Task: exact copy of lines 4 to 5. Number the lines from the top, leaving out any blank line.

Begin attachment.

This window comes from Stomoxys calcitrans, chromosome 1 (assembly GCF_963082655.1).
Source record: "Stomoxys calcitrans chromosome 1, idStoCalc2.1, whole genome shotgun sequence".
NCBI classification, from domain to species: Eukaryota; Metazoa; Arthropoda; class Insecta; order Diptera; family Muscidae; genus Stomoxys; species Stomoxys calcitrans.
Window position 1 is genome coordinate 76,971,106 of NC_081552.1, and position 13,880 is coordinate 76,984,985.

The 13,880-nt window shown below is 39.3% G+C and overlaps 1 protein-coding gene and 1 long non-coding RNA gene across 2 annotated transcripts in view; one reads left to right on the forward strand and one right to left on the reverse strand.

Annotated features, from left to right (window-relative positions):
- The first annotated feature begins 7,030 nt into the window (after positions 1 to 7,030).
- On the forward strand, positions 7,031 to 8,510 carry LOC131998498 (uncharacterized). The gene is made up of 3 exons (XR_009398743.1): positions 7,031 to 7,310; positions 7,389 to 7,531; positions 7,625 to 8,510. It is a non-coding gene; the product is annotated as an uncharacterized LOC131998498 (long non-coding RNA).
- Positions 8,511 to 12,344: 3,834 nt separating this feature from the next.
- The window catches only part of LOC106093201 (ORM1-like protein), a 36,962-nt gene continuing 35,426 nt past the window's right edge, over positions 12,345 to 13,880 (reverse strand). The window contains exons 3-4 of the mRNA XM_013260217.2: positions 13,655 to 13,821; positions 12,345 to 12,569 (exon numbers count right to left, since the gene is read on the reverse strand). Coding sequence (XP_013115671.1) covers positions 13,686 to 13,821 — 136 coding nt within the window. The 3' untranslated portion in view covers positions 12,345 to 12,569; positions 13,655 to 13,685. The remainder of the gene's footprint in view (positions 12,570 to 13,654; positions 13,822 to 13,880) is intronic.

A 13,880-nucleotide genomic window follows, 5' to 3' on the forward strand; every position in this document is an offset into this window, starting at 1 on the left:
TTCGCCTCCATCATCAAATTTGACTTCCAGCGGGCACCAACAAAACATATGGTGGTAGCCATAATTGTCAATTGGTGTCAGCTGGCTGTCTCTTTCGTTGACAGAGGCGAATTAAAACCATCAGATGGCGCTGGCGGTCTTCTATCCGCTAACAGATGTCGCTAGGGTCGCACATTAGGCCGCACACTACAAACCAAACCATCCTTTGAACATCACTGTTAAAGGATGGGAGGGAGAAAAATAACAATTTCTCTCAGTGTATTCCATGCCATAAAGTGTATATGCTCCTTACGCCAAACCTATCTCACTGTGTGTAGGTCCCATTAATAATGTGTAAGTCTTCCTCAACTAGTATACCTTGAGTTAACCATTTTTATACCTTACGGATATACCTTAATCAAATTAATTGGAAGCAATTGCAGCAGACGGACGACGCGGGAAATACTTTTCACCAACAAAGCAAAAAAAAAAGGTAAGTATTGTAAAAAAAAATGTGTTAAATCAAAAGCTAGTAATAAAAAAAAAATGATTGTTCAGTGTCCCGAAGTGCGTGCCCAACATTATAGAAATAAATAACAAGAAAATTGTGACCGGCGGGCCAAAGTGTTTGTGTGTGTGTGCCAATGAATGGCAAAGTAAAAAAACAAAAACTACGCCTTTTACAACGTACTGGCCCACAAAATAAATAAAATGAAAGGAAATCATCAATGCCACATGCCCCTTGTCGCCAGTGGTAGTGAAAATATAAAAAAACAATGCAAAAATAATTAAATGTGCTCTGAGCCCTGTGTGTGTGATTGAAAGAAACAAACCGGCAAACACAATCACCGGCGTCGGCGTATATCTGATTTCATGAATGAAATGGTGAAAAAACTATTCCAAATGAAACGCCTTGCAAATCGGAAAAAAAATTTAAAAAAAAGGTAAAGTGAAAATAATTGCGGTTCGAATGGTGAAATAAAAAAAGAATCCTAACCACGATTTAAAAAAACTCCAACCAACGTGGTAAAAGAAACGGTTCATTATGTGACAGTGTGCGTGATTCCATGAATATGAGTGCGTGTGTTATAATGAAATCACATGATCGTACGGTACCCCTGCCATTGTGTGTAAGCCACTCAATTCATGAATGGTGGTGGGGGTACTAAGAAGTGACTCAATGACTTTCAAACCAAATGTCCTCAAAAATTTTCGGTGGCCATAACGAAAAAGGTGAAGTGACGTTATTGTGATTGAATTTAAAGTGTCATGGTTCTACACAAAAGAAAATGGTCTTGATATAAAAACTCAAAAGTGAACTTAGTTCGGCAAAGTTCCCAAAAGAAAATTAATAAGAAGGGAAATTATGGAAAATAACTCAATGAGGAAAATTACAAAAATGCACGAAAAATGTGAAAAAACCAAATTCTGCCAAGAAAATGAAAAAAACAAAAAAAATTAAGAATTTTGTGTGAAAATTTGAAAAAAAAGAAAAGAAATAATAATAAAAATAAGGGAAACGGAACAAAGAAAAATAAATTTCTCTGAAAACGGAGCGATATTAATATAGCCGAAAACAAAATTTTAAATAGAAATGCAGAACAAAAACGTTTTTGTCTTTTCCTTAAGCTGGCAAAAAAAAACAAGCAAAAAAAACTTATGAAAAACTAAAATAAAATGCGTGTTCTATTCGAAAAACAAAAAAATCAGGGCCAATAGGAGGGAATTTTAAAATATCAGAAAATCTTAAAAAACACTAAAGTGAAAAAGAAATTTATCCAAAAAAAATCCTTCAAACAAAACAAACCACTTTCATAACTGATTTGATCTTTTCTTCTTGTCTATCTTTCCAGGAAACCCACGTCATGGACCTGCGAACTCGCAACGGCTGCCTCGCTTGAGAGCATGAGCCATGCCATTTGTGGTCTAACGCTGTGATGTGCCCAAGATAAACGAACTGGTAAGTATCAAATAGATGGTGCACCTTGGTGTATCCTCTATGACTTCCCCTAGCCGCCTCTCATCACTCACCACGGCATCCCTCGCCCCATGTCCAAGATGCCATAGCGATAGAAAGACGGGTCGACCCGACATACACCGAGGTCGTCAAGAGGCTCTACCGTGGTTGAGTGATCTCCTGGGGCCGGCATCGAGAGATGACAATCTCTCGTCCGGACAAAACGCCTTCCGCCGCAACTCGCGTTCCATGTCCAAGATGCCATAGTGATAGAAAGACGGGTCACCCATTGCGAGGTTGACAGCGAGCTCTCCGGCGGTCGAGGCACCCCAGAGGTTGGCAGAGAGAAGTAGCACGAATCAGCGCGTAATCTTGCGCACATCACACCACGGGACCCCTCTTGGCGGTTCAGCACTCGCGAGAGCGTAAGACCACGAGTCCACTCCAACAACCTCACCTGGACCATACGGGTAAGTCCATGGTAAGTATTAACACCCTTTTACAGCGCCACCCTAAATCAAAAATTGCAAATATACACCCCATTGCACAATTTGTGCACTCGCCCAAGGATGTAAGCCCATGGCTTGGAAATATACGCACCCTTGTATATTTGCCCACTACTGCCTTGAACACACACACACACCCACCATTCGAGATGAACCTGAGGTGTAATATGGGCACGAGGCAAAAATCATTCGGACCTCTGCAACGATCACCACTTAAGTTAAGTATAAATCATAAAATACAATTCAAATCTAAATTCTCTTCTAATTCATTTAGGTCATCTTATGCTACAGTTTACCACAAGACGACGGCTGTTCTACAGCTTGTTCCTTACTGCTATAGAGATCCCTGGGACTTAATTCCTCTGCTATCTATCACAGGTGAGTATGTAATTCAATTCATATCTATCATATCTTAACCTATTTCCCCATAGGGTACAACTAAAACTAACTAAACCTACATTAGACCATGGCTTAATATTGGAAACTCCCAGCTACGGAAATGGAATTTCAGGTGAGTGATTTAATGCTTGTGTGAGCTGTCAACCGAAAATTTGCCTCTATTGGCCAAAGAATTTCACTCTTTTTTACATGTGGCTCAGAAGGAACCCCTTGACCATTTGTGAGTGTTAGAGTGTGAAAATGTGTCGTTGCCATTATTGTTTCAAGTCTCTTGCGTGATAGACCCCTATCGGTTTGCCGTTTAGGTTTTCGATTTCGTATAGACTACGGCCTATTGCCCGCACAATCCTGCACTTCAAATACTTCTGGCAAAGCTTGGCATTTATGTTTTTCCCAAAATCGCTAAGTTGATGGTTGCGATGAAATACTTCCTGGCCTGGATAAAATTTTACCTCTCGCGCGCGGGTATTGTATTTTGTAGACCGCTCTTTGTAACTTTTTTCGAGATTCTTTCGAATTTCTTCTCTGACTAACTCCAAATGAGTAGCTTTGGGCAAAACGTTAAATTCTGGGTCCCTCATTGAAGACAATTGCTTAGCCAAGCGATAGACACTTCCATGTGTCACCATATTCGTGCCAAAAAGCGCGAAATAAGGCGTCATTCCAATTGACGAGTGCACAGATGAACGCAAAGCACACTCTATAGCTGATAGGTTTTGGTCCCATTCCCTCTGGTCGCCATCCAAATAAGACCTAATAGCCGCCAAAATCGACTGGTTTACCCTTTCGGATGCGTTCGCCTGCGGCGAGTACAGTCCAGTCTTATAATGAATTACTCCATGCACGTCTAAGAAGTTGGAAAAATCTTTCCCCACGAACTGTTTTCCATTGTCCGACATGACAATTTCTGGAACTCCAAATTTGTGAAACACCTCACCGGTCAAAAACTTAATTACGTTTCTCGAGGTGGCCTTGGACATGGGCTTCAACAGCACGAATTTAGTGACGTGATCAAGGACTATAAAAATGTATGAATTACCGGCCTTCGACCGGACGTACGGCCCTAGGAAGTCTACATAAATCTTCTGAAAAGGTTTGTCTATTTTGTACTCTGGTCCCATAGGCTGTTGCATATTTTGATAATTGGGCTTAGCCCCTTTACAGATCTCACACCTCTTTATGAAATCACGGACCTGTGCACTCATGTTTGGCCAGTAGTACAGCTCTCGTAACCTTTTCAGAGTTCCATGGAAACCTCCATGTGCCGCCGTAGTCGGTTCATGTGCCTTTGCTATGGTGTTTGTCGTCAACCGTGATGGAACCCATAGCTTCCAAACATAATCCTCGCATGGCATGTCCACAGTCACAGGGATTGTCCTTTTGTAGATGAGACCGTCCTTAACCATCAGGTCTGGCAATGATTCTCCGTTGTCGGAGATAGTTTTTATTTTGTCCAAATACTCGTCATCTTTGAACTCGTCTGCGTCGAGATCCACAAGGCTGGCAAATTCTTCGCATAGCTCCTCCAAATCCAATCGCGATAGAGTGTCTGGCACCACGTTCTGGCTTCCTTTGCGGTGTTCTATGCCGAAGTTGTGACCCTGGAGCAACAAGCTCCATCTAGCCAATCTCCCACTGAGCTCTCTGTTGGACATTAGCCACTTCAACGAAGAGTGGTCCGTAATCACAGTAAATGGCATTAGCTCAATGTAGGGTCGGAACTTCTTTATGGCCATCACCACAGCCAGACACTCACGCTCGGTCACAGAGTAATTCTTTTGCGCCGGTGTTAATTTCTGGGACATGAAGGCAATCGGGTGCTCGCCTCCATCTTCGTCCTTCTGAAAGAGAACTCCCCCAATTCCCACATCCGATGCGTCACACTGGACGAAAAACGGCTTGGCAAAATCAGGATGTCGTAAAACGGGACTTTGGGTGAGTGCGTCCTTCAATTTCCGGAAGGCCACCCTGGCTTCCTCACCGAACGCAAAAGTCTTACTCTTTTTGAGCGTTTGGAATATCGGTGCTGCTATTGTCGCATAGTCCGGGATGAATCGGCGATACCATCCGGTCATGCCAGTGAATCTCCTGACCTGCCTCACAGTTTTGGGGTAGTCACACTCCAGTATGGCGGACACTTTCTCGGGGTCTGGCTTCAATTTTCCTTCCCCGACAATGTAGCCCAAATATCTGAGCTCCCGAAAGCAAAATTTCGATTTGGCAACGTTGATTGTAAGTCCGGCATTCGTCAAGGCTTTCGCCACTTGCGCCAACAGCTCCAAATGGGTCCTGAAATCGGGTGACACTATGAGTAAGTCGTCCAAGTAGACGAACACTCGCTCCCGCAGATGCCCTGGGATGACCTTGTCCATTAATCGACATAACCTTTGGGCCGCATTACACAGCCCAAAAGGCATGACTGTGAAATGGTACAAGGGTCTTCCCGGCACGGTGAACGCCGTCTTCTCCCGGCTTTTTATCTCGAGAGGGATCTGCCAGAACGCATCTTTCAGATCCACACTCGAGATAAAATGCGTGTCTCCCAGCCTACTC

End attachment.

Window position 1 is genome coordinate 76,971,106 of NC_081552.1, and position 13,880 is coordinate 76,984,985.

The 13,880-nt window shown below is 39.3% G+C and overlaps 1 protein-coding gene and 1 long non-coding RNA gene across 2 annotated transcripts in view; one reads left to right on the forward strand and one right to left on the reverse strand.